Stopping overnight in Armidale, we were rudely reminded that July is Australian winter, with an overnight temperature below freezing. From the middle of the Northern Tablelands, the second day of driving through mountain ranges, leading to gradual descent.
We were making good time on the second day. I calculated that if we aimed for one of the most northmost wineries in the Upper Hunter Valley, we could arrive in time for a 2 p.m. tour. A brief stop at the Muswellbrook Visitor Information Centre clarified directions to Cruickshank Callatoota Estates, since they had moved within the previous year. Off the main roads onto side roads, we navigated up a long drive to find a modest operation, with a small tasting building.
We were welcomed by one of the partners of the estate, who said that the scheduled time was just for publication, and tours can be given on request. He explained that the business is essentially run by two partners year-round, with itinerant help to work the land, and bring in the grapes at harvest time. The winemaking process begins with grape vines run through a destemmer.
When the harvest is brought into the main processing building, the grapes are put into a press where the juice is separated from the skins.
Fermentation happens in stainless steel tanks, followed by aging in oak casks.
Wines styled with less of an oak flavour are matured in larger casks.
The mechanics of bottling are straightforward, although the speed would be amazing.
The resulting bottles still needed labels to be applied.
At the completion of the tour, tasting was to be provided by the other partner. Cruickshank Estates bottles both red and white wines, with many varieties winning awards. They have a reputation as “no headache” wines, as the amount of sulfites used in the process is low.
I was surprised at the high quality of the cabernet sauvignon. Since Ontario is of the world’s largest importers of French wine, I asked if Cruickshank wines would be available back home. He said, no, that he didn’t like the price that the importers would pay. Most of the wine is sold and consumed in Australia.
While tasting wines, we had a revealing conversation.
Cruickshank: What are you doing in the area?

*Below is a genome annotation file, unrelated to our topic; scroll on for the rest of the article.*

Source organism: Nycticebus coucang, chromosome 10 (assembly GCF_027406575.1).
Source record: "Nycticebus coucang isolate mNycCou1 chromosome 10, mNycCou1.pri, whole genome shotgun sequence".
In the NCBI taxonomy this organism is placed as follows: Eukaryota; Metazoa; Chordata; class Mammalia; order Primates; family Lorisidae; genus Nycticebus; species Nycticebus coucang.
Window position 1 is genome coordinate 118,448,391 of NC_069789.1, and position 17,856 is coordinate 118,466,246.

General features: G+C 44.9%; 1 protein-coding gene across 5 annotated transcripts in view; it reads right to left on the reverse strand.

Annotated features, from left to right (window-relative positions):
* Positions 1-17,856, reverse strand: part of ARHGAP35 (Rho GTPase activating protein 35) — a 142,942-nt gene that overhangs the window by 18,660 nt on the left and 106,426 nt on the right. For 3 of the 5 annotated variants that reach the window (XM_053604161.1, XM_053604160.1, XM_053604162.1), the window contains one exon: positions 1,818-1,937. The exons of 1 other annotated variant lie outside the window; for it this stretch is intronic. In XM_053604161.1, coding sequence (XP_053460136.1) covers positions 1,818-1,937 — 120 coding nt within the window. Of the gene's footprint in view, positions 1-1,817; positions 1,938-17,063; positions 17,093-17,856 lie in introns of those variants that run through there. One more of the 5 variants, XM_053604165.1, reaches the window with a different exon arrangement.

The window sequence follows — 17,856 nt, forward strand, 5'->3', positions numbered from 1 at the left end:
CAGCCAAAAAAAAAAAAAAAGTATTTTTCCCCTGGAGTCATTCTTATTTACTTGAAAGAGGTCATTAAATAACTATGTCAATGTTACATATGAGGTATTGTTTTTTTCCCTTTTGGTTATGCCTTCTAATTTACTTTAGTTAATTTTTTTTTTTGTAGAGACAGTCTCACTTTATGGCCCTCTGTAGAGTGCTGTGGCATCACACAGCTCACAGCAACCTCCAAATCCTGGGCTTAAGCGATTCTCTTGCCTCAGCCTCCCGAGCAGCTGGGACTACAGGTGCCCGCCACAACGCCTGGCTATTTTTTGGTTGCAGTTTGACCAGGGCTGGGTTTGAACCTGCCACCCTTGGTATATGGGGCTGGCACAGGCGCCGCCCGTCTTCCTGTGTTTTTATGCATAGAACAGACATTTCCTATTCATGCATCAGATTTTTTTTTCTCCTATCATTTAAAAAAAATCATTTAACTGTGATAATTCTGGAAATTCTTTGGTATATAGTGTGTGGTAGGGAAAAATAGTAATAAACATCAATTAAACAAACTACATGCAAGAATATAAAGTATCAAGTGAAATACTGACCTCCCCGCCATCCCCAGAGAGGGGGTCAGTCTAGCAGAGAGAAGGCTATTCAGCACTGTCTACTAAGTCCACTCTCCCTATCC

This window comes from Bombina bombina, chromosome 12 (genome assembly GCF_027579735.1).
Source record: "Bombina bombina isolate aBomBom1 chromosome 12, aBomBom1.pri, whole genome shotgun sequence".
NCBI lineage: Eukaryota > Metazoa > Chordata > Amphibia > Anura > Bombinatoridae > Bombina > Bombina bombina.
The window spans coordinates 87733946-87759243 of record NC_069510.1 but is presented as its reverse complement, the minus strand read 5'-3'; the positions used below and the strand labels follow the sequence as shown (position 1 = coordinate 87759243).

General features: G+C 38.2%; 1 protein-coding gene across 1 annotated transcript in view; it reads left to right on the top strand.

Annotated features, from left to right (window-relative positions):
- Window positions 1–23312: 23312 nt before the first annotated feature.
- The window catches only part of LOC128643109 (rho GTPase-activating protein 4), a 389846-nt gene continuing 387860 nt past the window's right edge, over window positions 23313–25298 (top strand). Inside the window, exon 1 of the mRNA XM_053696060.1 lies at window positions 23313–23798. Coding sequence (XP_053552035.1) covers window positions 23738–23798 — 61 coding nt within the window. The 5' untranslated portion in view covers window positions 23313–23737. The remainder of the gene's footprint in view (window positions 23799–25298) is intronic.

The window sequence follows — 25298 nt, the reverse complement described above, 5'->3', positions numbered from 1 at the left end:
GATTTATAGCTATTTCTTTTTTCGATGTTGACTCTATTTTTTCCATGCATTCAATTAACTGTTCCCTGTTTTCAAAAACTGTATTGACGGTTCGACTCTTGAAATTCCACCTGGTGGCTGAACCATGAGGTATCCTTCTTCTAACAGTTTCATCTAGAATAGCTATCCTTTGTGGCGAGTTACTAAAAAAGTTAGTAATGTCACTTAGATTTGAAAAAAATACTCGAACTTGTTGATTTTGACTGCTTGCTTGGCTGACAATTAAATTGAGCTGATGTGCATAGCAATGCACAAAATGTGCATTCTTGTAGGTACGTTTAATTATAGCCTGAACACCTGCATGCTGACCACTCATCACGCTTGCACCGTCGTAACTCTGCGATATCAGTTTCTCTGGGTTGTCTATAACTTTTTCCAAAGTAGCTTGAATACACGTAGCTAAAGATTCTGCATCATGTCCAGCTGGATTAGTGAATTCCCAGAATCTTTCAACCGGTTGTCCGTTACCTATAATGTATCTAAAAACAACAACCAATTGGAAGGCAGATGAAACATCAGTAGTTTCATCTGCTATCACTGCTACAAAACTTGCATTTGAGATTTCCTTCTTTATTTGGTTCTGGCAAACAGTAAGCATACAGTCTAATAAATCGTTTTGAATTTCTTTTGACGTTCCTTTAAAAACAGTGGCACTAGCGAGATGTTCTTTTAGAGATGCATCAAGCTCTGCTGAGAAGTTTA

Me: We’re returning from a conference in Brisbane.
Cruickshank: What kind of conference?
Me (thinking that my interests are really obscure): Systems science.
Cruickshank: I know the man who invented system science!
Me (in disbelief): Really?
Cruickshank: Sure. Russ Ackoff. I’ve known him for decades.
It turns out that the winery is a superannuity fund for retirement. John Cruickshank had a prior career as a management consultant in Australia, and thus had become good friends with Ackoff on tours of the southern hemisphere. He said that he would mention me to Russ in his next letter.
We also heard the story of the winery being moved. Strip coal mining is a big business in Australia, and Cruickshank got an offer for his property. Rather than fighting the mining companies, he chose to negotiate a price so that he could relocate the winery and start over.
From Denham, there was a choice of two routes to Sydney: (i) southeast to Newcastle and then southwest near the coast on the Sydney-Newcastle Freeway, or (ii) directly south to Sydney. Having taking the first route on our way north, I chose the second for our way south. This is how we discovered why tourists are generally advised to take the main roads.
The New England Highway had been a two lane road, so I didn’t anticipate that the road could be much worse. Driving south from Wollombi, we were probably on stretches of the convict-built Great North Road, by Yengo National Park. I was amused when we crossed a temporary wooden bridge across a brook. Then we crossed another temporary bridge … and another. We started driving up and down narrow roads on hills — in a minivan with right hand drive! When the pavement stopped and we were on a dirt road, I wondered if we should turn back. We then encountered a blind curve on an uphill incline with only one lane, and had to pull over to let trucks going the other direction pass. I didn’t know exactly how far we had to go, but as we found ourselves on a paved road along a ridge and could see the mountains to the west and the sea coast in the distance to the east, so we continued in a southward direction.
With the sun setting, we followed signs back to the Freeway, and rejoined the multi-lane traffic. We thought that we would have an easy route back to Macquarie Park, but ended up in a traffic jam for an hour. At the end of a school holiday weekend, perhaps the mountain route had been the right — if nerve-wracking — choice.
We ordered the largest sushi tray available as an appetizer to a variety of Korean dishes.
The Korean shops are in a few short blocks, so strolled around looking at windows at night.
The drive from Brisbane to Sydney is long, and our sons were especially patient in riding in a minivan packed with luggage. With planning and good luck, the journey added to our memories of family time together.